Camelot Has Unfair Advantage in UK Lottery Tender
The apparent delay in the launch of the tender process for the UK National Lottery licence, the fourth of its kind, has been heavily criticised by potential rival bidders to Camelot, siting the hold up as an advantage to the current incumbent.
It had been widely reported in the press that the tender process was set to begin in March, however both the Gambling Commission and the Department for Culture, Media and Sport (DCMS) have now revealed that it is on track merely to begin in the first half of 2020.
Delay Better for Camelot Says Rival
Comments attributed to a potential rival bidder reveal frustration at the delay. The bidder stated that the delay in the Fourth National Lottery Licence tender is providing a hugely unfair advantage to Camelot. They also said that bidding for the National Lottery involves substantial costs to all involved, with the current uncertainty being unsustainable for other challengers while inconveniencing Camelot much less.
The anonymous bidder also stated that, without a clear timeline, there remains a significant risk of credible bidders simply abandoning their interest in competing while the Lottery deserves a vigorous competitive process in which Camelot’s incumbency is challenged fairly, otherwise it may as well simply be a state-run lottery.
26 Years of Camelot
Camelot has operated the National Lottery in Britain ever since its inauguration back in 1994, with renewed contracts given to the firm in 2001 and in 2007.
For its part, the Gambling Commission commented via a spokesperson to say that they are focused on running a fair and open competition aimed at finding the right operator for the Lottery, one that will engage players and protect them as well as running the National Lottery with integrity as well as continuing to maximise returns to good causes.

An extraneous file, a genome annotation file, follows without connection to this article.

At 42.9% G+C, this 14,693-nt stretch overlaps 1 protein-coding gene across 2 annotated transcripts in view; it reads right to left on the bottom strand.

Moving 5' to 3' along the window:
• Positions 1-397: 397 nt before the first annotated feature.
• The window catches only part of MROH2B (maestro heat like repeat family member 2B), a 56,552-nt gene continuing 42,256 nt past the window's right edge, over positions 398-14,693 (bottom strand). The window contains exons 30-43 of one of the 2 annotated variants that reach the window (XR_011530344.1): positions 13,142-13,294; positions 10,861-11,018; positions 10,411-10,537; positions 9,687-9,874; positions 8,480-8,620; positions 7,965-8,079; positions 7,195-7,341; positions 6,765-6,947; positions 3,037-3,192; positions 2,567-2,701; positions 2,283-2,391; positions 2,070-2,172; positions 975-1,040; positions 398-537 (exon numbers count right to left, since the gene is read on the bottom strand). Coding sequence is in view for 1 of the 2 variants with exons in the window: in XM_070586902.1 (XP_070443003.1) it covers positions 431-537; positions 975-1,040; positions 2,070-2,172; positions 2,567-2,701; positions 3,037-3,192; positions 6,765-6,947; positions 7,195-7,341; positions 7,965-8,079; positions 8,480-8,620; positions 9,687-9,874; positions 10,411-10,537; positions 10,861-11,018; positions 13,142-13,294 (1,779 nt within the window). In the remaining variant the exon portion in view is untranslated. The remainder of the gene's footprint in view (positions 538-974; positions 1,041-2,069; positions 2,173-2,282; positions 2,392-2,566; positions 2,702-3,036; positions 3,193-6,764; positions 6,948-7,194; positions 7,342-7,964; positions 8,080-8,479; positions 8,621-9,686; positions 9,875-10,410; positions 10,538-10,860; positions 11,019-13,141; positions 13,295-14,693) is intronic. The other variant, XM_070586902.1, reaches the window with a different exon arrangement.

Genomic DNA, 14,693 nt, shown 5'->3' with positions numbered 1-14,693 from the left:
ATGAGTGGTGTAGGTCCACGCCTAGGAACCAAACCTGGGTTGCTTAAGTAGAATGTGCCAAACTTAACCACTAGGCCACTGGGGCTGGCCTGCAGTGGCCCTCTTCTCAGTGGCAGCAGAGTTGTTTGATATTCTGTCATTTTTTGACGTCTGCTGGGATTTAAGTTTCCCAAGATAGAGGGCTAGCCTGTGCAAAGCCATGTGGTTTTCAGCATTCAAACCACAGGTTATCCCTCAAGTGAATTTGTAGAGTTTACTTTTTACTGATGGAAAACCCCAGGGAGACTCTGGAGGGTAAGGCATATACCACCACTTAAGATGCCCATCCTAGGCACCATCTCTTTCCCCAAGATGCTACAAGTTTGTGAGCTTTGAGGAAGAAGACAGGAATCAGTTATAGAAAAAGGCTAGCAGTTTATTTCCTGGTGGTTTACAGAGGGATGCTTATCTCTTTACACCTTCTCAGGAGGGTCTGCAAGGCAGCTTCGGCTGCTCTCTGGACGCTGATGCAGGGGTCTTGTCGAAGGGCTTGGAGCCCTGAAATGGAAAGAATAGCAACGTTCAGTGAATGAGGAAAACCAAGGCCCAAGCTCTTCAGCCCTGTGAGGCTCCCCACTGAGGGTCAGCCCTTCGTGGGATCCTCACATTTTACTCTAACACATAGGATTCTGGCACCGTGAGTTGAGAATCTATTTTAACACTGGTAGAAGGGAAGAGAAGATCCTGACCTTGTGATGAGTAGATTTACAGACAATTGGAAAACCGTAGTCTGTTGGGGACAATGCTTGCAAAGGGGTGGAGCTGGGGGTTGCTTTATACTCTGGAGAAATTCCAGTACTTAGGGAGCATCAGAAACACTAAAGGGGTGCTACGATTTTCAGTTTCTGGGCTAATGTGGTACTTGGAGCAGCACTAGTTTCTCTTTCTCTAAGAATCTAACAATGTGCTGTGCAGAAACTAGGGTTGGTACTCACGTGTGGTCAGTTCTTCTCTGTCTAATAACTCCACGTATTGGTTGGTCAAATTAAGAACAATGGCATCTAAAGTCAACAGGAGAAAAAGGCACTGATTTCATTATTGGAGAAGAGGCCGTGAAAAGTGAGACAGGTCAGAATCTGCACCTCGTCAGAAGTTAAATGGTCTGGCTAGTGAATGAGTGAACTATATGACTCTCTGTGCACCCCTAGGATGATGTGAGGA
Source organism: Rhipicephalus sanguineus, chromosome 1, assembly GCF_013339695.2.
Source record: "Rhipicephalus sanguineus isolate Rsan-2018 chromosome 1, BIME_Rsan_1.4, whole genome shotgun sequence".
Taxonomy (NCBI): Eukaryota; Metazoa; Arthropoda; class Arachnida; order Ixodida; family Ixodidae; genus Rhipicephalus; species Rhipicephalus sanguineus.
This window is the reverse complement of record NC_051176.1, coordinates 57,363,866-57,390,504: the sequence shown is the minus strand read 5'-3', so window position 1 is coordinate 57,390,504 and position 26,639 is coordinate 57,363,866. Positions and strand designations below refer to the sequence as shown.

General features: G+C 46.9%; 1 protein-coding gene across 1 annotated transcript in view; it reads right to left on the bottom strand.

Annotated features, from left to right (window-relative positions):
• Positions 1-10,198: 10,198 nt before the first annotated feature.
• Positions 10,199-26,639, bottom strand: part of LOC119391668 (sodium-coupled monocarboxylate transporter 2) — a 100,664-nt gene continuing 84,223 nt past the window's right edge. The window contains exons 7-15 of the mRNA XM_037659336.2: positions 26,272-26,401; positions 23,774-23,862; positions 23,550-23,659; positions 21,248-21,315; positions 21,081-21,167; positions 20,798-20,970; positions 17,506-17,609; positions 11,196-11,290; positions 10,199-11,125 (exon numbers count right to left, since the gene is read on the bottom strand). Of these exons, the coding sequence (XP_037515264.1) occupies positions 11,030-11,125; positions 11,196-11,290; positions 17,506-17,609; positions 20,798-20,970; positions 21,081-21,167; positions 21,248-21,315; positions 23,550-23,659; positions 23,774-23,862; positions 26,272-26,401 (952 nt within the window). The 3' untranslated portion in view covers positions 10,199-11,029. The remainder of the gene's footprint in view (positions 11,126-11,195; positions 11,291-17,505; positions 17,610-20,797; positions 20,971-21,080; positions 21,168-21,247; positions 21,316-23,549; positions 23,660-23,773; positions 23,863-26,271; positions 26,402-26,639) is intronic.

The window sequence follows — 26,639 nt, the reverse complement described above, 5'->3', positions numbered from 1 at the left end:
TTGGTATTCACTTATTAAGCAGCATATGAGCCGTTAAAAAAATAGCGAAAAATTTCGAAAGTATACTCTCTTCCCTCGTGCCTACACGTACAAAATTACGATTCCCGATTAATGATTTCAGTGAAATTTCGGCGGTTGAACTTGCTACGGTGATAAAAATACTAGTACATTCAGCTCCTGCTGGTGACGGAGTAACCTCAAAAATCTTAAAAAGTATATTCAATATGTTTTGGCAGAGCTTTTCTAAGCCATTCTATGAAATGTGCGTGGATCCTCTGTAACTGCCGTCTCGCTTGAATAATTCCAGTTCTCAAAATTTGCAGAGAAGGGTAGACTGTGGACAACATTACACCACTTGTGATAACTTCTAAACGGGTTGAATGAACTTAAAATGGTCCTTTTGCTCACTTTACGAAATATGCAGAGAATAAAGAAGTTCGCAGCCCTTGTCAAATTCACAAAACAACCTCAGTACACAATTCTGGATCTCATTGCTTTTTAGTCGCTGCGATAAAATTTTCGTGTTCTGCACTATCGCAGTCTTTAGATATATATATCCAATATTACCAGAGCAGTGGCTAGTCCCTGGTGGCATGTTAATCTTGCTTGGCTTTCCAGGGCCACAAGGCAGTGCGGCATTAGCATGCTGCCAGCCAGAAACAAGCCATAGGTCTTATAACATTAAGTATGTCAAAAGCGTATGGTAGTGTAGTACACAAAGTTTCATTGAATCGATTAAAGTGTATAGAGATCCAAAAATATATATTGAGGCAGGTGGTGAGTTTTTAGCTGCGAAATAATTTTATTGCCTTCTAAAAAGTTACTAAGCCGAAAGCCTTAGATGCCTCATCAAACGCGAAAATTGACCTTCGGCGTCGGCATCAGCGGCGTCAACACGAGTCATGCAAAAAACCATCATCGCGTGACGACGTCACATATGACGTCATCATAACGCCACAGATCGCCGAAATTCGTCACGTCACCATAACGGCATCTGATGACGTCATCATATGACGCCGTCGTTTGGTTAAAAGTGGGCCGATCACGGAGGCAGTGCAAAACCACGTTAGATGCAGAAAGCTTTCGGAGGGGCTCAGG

The Commission also stated that they have been encouraged thus fair by the healthy level of interest in the market engagement from a wide range of interested parties. Ensuring that all potential bidders are on an equal footing is very important to the Commission and they will, according to the spokesperson, welcome as many bidders as possible to the tender process when it launches in the first half of this year.
Change is not always needed, of course, but after 26 years of Camelot it is rather hard to believe that other potential operators have not learned enough by now to be able to take the Lottery in a new, arguably better direction.
Delay Implied Rather Than Made Official
Despite the comments of the rival bidder, no delay in the tender process has been officially acknowledged by either the DCMS or the Gambling Commission.
Rather, there simply appears to have been a pushing back of the timelines suggested from early 2020 to now simply the “first half of 2020”.
The DCMS has also come out this week to state their belief that the Gambling Commission was “on track” to launch the competition for the licence within the first half of this year, buzz words that now shape the real timing of the tender.
Despite this tough, back in January a Gambling Commission spokesperson had revealed that they believed the body was on track to launch the process in early 2020 and that they would inform the market when a date was confirmed, something rival bidders clearly believed too.
A host of different businesses are anticipated to challenge for the licence, including the operators of the Health Lottery (Northern and Shell), Czech gaming firm Sazka Group and Sir Richard Branson’s Virgin Group.
Other names mooted include Française des Jeux of France, Novomedia from The Netherlands and Tabcorp of Australia.
While these names have all been mentioned in gambling-related press articles numerous times in recent months in connection with taking over running of the UK National Lottery, none have come forward publicly as of yet to register an official interest.
From an industry point of view, we only hope the bidding competition is indeed fair for all.